Earlier this year Layla partnered with Open Screenplay, an online, collaborative screenwriting platform and community, to launch a short film contest. The initiative sought to create awareness about mental health issues, and to spread the message through the powerful means of storytelling.
“Mental health is a subject that impacts us all, yet for many remains difficult to speak of openly and without fear of stigmatization.” - Khaled Sabawi, Founder & CEO, Open Screenplay, Inc.
The contest topic resonated strongly with screenwriters as evidenced by the high number of submissions. Within a period of 5 weeks, 421 screenplays were started and 128 were submitted. 50%+ of screenplays were submitted by female screenwriters, who took 2 of the 3 winning spots in a time when female screenwriters are underrepresented in Hollywood by a ratio of five to one.
After receiving this overwhelming response from the global storytelling community, last week we were thrilled to announce our contest winners.
The winning screenplay went to Murat Vargelci for The Poem, a hopeful story about strangers overcoming loneliness and finding connection by contributing alternating lines to a poem written on the bottom of a poster at a subway station. Vargelci will be awarded the $1,500 first prize cash award and will have his screenplay produced by Open Screenplay.
When asked about his experience in this contest, Vargelci stated that “everything started with a few simple words. The more I wrote the more I realized the walls we build around us.”
In second place was a tie between Cutting Slack by Katerina Savvas and Cloudy by Canada’s own Madelyn Keys.
Inspired by current events and the difficulty of living within a pandemic culture of social distancing, Cutting Slack by Katerina Savvas follows a writer on her first socially-distanced interaction when her anxiety and imagination team up to tirelessly suggest the nasty intentions behind the mask of her best friend's words.
In contrast, Cloudy by Madelyn Keys grapples with mental health through the eyes of a child who personifies her negative emotions as a cloud looming above her head.
As a first time screenwriter, 19 year old Madelyn Keys commented about her experience in the contest saying that “this competition encouraged me to have meaningful conversations with my family and friends about their experiences with mental health.” She continues “I doubt we would've had those conversations if it were not for this opportunity.”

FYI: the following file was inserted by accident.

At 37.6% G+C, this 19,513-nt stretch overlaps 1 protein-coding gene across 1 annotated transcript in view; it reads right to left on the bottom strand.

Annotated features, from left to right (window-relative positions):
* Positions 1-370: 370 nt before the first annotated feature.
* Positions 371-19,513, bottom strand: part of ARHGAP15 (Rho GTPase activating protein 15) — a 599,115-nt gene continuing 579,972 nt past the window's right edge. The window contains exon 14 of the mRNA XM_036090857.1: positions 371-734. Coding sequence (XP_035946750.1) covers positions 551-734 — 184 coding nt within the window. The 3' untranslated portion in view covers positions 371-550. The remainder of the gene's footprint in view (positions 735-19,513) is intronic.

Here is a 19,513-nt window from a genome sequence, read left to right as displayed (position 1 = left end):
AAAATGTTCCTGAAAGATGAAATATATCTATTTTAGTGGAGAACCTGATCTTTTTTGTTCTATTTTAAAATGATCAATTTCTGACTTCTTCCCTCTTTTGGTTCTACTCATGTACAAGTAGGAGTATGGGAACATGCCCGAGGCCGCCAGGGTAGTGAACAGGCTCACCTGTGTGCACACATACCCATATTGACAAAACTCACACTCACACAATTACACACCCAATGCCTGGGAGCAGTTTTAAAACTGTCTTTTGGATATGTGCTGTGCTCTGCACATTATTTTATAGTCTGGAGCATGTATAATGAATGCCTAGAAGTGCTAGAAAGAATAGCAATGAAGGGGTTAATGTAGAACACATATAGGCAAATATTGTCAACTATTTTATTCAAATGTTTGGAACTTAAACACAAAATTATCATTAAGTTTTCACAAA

Not only does storytelling act as a means for exploring difficult topics within ourselves and with our loved ones, but it helps to engage whole audiences and to deliver meaning that resonate through shared experience and human understanding.
“A story is a way to say something that can’t be said any other way.” - Flannery O’Connor
In fact, research by Jeremy Hsu in 2008 identified that 65% of our daily conversations are based on storytelling. Similarly, the human brain is more engaged by storytelling than by simple logical facts.
From this it’s clear that not only is storytelling integral to human communication, but it’s a favoured means for framing and delivering messages that resonate.
In partnering with Open Screenplay, we at Layla found a shared appreciation for the value of storytelling in spreading awareness of mental health issues in Canada and around the world.
We would like to congratulate our contest winners, and to thank all participants for their submissions. By sharing their stories and helping to spread awareness of mental health issues in Canada and around the world, all contest participants have helped to further normalize and destigmatize this critically important topic.
Lastly, a big thank you to our contest partners, Open Screenplay, for the great work that they do and for choosing the topic of mental health awareness for this latest short film contest.
To learn more about winning screenplays visit https://www.openscreenplay.com/laylamentalhealthcontestwinners.